I see a lot of emails, memos and written correspondence that looks ridiculous. You may think you don’t need writing in your job, but you’d be wrong. These six offenses will make your business documents look like poo.
#6–Inappropriate quotation marks
Quotation marks are meant to go around direct quotes ONLY.
Someone I knew once wrote:
We’ll put the birthday posters on the bulletin board for “each on” their special day.
Read that out loud and see how it sounds. Do air quotes; it’s fun.
See this website if you want to laugh your butt off at misplaced quotation marks and pray you don’t end up here.
#5–Lack of contact information
This one bugs the heck out of me. I’ve gotten forwarded emails so I can send out product information, but what do I do when the email looks like this?
To: Clerical Chick
From: Random Sales Guy
Can we send this guy a brochure overnight? Thanks.
And below that, the forward:
I need a quote for twelve widget parts, ASAP, and product info.
What if the recipient can’t remember your name, or what company you’re with? Suppose he knows three different guys named Knut. Which one are you?
Someone you’re doing business with should have multiple ways of contacting you. This looks dumb, like you have something to hide.
My work email signatures typically look like this:
Administrative Assistant, [Dept].
456 E Widget Dr
Widgetville, IL 60000
I’m no CEO. But if someone needs me, it’s easy to find me.
#4–Too much information
XYZ Company MEMO
To all employees:
Recently we had a merger with ABC Widgets and everyone there ate five kinds of cake and the the accounting department had a party, but it was only for the senior accountants. We talked to the health insurance company and they were not very helpful, but we called several times and finally got through. When we did, we got a new account rep and he helped us navigate the online system with the result that we got through it in five days instead of six.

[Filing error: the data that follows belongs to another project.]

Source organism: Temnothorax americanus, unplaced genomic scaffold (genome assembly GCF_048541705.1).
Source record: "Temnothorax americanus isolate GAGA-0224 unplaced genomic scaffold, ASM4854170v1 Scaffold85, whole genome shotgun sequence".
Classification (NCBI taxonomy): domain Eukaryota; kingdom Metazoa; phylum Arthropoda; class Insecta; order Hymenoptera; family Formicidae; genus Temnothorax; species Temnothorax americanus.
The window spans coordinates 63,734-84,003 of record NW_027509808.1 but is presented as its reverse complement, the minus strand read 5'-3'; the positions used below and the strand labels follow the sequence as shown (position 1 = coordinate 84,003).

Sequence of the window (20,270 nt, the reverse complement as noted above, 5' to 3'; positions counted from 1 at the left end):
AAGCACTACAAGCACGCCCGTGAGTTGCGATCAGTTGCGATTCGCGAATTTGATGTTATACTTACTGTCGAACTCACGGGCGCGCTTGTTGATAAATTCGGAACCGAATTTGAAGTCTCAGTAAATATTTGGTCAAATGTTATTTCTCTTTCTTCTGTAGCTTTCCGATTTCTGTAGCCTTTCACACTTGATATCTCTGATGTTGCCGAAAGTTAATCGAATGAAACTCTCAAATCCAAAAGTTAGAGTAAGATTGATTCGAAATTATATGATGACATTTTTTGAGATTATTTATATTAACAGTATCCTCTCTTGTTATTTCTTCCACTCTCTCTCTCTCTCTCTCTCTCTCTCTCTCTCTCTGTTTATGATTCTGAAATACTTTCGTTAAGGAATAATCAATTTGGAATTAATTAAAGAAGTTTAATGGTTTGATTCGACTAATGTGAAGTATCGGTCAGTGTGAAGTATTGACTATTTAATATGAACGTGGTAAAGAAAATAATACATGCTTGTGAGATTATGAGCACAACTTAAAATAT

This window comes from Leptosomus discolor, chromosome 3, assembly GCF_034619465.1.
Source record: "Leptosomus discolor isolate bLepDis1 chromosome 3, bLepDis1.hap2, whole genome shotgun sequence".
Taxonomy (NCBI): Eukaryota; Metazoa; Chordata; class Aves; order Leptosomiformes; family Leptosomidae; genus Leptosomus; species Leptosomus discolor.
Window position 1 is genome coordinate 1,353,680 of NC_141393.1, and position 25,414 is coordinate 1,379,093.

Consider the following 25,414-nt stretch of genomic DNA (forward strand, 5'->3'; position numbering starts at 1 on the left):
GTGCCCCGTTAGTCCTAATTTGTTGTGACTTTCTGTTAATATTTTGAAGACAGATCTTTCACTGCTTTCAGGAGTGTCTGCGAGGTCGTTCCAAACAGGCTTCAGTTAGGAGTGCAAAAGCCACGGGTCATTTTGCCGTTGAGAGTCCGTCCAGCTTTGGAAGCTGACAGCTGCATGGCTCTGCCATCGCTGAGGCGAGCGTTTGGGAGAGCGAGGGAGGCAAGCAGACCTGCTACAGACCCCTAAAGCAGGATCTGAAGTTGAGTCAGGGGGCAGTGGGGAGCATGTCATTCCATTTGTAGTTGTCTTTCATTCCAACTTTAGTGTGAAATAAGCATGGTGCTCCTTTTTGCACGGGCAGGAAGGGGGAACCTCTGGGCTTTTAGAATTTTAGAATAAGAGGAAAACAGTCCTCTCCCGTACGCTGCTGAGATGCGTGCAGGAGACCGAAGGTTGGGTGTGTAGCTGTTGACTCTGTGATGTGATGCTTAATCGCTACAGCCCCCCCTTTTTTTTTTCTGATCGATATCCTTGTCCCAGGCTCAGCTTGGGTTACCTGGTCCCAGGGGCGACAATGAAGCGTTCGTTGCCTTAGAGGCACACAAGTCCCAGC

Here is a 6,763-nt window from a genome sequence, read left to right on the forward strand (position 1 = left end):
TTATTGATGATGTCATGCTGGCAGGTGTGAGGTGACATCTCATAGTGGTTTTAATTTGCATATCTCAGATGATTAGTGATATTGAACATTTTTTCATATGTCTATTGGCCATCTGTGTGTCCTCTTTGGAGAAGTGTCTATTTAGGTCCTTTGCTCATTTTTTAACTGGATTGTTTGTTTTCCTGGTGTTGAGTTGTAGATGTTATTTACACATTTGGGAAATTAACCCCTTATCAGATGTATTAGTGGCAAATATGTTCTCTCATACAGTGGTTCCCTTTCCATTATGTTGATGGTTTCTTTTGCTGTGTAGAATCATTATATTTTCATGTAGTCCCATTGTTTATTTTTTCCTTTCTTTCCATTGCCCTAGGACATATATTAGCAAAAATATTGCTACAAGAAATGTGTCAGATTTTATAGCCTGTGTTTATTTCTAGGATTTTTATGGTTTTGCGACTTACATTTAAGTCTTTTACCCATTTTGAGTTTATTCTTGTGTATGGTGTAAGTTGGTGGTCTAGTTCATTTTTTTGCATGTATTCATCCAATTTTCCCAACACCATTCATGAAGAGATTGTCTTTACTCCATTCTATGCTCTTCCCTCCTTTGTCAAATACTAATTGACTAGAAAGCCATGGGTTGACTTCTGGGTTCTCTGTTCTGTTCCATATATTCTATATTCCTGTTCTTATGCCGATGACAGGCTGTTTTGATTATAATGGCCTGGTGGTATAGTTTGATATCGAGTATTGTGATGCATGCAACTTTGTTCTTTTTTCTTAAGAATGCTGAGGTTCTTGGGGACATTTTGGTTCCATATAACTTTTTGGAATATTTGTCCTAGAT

Your health insurance will remain the same and so will your vacation. If you have any questions, ask Beulah in HR when she comes back from the water cooler after discussing the finer points of Jersey Shore. Oh, and we’ll get some new shirts with the new logo soon. Tootles!
Myrna, HR Ass
Myrna, dear, try this instead:
XYZ Company MEMO
To all employees:
Recently we merged with ABC Widgets. Our health insurance will remain the same, as will our vacation benefits. The new shirts with the combined logo will be available on Friday. If you have any questions, please contact Beulah in HR. Thank you for your cooperation during this time.
Much better. Short and sweet, contains all the relevant information without any stupid details no one cares about.
#3–Misspellings, lack of proper punctuation, etc.
To: ITFrom: Myrna, HR Ass Beulah sd vac tim isn’t goig thru thx
Okay first of all, don’t write emails like yr txtng yr BFF, k? Only kids use text speak. Seriously, my 13-year-old niece’s Facebook posts make more sense.
Your audience does not want to waste time trying to figure out what the heck you said. Write it like this:
From: Myrna, HR Assistant
Beulah said that our vacation time postings aren’t going through. Could you please check the connection for us? Thanks.
Not only is that properly spelled, punctuated and grammatically correct, it’s polite. Never tick off your IT people. And please, don’t send emails like that to customers. And Myrna, assistant is abbreviated as Asst., not Ass.
#2–Poor formatting in letters
Take a few minutes to look up business letter formatting on the Internet. A good letter should look like these.
Anything else is sloppy. This isn’t rocket science; you can take the time to make your letter legible, professional and clear. Sign it in pen, not pencil. Blue or black ink only.
In fact, bookmark that link. The OWL is a fantastic resource for all types of writing.
#1–Too much jargon
Lordy lordy lordy. I do hate business speak. Here are some words and phrases I don’t care if I ever see again.
- Reach out—used by retention and customer service teams to create the illusion that you’re giving an angry customer hands-on care.
- Utilize—why not just say use? Mark Twain said he never used a dollar word when a fifty-cent one would do. The man’s on a stamp now. I’d listen to him.
- Synergy—what does this even MEAN? Just say:
The merger will allow us to market products in ABC’s territory.
This will create a new synergy in widget production that will open up new markets.
- Going forward—some vague future.
Going forward, XYZ Company and ABC Widgets will continue to produce quality widgets with enhanced features for current and future customers.
Where else are we going, backward? Take it out. The sentence is fine without it.
Remember: plain English, proper spelling and formatting, and no extra details. Soon you too will be writing less poo-ish business correspondence.